Dassault Aviation Faces Uncertainty in Wake of Outbreak
After a stellar 2019, COVID-19 cast global markets into a period of uncertainty as it moved across the globe in early 2020. The impact of the virus has yet to be felt on manufacturers, but delivery and order slowdowns are expected in the first half of the year as containment efforts temporarily slow or halt work.
This puts business jet manufacturers such as Dassault Aviation in a precarious position. Up until recently, the market continued to hover on the verge of recovery with a number of key indicators trending upward, including economic growth, corporate profits, flight activity, and business and buyer confidence. By late 2019, the inventory of used jets for sale on the secondary market had declined to the lowest level in more than a decade. Demand for new jets is growing from other types of fleet operations, such as on-demand charter, membership-based platforms, and the like.
Further holding back a recovery is global uncertainty in the face of ongoing trade issues between the U.S. and Europe and China. Now a coronavirus has been added to the mix, plunging capital markets to their worst performance in years. In the early days of the outbreak, private jet usage increased as clients opted to avoid crowded airport terminals. Should this increased usage hold over the outbreak, bizjet manufacturing may be able to weather the crisis with only minimal pain.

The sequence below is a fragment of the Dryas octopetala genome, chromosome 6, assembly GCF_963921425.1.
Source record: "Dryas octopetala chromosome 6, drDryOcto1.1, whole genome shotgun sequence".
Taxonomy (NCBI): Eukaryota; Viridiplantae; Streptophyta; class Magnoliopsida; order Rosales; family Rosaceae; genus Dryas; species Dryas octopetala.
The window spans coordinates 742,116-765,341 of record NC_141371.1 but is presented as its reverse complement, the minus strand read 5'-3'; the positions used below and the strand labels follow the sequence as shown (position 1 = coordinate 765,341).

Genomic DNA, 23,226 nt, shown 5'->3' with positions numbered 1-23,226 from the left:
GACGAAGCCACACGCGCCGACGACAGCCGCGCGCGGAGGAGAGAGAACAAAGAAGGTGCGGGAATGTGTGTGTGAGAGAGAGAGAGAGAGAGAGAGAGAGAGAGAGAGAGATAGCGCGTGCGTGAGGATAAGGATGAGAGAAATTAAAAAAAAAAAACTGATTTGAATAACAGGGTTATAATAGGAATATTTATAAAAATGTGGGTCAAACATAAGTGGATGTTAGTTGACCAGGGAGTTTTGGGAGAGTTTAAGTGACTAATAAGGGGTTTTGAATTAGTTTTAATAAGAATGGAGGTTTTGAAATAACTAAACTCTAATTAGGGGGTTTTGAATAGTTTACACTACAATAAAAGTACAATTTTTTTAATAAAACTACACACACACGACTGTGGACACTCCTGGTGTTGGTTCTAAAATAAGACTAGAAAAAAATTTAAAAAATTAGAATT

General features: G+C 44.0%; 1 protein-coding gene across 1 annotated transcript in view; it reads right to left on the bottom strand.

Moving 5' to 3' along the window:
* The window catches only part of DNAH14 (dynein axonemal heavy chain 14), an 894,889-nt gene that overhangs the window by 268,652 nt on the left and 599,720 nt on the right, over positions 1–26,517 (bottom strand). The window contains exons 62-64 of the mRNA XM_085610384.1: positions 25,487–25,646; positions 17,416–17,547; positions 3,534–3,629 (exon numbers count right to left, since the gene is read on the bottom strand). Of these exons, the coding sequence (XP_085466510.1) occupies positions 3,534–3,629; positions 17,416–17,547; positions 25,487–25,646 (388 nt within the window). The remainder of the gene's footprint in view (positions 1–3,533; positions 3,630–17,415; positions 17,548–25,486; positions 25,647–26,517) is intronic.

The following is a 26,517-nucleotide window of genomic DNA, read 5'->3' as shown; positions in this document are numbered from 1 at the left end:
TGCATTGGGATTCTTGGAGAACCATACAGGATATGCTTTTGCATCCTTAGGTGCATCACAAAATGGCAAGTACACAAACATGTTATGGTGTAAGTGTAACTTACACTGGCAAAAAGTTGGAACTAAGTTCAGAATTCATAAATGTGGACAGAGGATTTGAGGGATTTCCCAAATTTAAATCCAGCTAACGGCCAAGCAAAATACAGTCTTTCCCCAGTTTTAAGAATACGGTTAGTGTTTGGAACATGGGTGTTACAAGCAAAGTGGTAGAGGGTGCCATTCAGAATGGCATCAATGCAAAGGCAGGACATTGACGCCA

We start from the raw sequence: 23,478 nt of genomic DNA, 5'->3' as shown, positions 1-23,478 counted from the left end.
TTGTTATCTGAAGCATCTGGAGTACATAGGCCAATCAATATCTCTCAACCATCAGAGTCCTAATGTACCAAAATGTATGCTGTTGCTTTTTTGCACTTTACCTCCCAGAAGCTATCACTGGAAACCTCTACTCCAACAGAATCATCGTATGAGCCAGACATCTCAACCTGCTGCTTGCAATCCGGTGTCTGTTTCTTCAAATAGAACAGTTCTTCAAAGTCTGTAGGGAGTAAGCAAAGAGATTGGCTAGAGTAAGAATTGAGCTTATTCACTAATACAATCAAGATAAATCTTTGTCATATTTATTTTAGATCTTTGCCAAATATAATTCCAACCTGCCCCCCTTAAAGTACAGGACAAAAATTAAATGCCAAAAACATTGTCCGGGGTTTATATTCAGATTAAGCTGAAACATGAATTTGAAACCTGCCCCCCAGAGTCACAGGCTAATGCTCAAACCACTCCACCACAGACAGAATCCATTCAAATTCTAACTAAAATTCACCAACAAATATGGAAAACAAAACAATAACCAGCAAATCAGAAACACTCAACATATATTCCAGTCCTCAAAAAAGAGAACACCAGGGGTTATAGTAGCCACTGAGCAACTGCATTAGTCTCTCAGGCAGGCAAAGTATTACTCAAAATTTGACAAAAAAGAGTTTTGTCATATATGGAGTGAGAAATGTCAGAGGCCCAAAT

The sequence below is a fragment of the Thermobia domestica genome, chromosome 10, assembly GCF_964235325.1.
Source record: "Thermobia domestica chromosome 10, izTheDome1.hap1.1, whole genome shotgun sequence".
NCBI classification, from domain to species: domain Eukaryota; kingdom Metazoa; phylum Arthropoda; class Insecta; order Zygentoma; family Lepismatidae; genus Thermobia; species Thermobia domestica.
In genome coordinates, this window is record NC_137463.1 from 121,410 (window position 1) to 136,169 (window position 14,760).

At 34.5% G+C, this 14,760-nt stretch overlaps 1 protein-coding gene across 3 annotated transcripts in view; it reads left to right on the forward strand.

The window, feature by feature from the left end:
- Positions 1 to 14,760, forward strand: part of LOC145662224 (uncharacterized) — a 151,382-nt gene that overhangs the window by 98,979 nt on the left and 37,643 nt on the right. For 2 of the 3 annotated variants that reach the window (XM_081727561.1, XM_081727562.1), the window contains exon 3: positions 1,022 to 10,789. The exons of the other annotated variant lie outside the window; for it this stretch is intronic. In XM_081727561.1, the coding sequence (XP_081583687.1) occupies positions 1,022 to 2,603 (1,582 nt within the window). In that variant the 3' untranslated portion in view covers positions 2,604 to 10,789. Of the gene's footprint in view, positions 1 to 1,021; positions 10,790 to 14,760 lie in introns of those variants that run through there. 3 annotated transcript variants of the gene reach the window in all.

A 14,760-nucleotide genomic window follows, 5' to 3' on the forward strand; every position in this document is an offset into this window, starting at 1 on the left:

Orders for Dassault’s Falcon business jet fell about 5 percent in 2019, down to 40 from 42 orders the previous year. As for deliveries, 40 Falcons were delivered in 2019, compared to 41 in 2018. In 2020, the Group plans to deliver 40 Falcons, though this could be reduced due to the impact of virus-related containment efforts.
As it seeks to maintain growth, Dassault has continued an expansion of its maintenance, repair and overhaul network. Most recently, the firm acquired two Swiss MRO facilities from RUAG. These long-time authorized Falcon service centers were a natural fit for the company’s expansion effort, further solidifying its footprint throughout Europe. Earlier, Dassault added two other operations to its MRO portfolio: ExecuJet and TAG Aviation. The addition of these two subsidiaries has diversified Dassault’s support services to include all types of jets in addition to the Falcon line.
Overall, Dassault concentrates its product line in the larger business jet classes. Several years ago, the company refreshed its line-up with the introduction of the Falcon 900EX and Falcon 2000EX extended-range versions. Later, new winglet-equipped versions of the 2000EX and 900EX (called the 2000LX and 900LX, respectively) replaced the EX versions in the company’s product line. In 2011, Dassault launched a super mid‑size variant of the 2000LX, dubbed the Falcon 2000S. More recently, the improved-performance Falcon 2000LXS succeeded the 2000LX in the Dassault line-up.
In 2007, Dassault’s Falcon 7X entered service. In May 2014, the company announced the Falcon 8X, a stretched version of the 7X. The all-new Falcon 6X was unveiled in February 2018, and deliveries will begin in 2022. Development of the “Future Falcon,” which has not yet been formally announced, is also underway, and is a key driver in pushing up the company’s self-funded research and development to a record EUR527 million in 2019.